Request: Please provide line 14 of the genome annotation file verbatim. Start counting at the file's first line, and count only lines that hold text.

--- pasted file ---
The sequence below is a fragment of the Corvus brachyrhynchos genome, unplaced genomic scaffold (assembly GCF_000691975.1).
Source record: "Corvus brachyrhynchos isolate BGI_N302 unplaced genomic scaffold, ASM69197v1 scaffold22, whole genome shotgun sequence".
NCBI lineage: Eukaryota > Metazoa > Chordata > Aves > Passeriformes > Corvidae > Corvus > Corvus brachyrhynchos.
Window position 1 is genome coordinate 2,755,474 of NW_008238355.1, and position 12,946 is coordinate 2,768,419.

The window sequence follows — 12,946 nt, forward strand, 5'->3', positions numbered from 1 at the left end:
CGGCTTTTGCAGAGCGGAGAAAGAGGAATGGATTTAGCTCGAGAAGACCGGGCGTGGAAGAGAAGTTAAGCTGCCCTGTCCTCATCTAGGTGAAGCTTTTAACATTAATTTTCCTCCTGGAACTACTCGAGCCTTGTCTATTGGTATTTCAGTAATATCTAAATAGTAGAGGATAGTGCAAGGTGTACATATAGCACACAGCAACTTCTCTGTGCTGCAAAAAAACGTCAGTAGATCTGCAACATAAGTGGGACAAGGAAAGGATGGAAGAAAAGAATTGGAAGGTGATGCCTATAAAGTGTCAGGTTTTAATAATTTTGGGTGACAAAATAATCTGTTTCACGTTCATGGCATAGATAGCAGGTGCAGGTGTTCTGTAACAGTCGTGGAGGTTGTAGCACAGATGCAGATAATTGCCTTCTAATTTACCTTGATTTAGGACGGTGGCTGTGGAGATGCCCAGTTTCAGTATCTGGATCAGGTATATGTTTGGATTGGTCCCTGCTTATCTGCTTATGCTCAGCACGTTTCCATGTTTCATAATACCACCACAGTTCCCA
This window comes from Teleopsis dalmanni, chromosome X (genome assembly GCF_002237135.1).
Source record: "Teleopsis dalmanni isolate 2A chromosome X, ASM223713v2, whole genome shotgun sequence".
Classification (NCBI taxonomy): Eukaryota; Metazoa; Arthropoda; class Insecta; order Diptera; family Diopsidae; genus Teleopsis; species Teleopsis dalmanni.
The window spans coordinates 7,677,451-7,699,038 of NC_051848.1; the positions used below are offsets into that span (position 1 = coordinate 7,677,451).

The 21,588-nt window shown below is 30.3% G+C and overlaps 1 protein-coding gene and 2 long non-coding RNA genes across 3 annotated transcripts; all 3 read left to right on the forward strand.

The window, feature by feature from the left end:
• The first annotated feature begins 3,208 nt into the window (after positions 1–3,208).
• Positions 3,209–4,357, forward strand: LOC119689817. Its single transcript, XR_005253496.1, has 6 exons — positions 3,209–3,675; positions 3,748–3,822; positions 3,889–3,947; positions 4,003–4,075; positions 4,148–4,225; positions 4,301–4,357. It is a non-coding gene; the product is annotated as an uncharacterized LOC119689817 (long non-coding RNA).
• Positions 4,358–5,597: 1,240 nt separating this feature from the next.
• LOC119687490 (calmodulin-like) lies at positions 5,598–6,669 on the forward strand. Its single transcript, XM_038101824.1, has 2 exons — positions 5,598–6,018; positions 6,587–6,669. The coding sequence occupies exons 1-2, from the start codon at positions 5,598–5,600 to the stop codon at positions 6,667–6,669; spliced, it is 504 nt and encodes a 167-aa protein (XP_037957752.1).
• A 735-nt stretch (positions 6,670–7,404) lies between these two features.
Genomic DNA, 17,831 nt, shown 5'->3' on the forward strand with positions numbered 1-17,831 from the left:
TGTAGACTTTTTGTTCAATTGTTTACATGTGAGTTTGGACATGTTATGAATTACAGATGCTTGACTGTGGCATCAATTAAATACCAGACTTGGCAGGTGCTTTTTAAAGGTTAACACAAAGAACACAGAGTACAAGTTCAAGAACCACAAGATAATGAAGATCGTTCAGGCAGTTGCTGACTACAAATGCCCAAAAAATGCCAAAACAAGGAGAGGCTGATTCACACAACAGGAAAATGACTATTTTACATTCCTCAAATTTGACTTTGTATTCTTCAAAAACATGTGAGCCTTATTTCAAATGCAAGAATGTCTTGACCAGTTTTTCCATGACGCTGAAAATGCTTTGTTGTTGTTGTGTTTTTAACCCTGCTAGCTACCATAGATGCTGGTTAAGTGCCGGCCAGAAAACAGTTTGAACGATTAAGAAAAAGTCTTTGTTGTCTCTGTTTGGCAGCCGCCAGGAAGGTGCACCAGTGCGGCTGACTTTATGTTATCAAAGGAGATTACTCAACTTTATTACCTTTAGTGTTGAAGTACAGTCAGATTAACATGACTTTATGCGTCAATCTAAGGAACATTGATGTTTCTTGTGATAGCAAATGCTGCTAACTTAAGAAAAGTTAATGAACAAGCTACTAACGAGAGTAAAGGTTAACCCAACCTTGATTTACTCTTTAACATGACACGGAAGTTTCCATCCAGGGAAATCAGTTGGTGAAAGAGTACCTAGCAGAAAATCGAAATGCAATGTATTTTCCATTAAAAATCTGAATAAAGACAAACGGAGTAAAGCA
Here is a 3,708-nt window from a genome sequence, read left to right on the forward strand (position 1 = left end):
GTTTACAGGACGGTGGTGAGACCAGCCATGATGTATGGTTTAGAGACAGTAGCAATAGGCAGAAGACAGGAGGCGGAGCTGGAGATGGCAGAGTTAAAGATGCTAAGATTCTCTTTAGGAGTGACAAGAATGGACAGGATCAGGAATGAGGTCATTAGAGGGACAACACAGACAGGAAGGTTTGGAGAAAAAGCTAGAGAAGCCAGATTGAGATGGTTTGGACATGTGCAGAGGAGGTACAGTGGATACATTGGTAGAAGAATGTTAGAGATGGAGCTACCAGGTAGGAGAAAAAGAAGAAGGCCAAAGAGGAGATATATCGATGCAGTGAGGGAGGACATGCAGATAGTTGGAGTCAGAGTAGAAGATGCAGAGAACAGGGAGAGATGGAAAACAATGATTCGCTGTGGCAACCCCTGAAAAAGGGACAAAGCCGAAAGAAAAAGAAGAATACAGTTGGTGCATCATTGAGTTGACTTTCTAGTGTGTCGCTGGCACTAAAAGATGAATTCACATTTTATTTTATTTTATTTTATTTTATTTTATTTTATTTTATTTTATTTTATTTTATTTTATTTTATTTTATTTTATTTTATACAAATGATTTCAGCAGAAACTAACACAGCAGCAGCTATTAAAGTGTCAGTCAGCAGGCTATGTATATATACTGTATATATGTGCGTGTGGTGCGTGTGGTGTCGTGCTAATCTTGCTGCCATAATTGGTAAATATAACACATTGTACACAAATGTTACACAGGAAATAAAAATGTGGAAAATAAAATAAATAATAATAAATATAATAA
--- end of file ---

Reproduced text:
• Positions 3,209–4,357, forward strand: LOC119689817. Its single transcript, XR_005253496.1, has 6 exons — positions 3,209–3,675; positions 3,748–3,822; positions 3,889–3,947; positions 4,003–4,075; positions 4,148–4,225; positions 4,301–4,357. It is a non-coding gene; the product is annotated as an uncharacterized LOC119689817 (long non-coding RNA).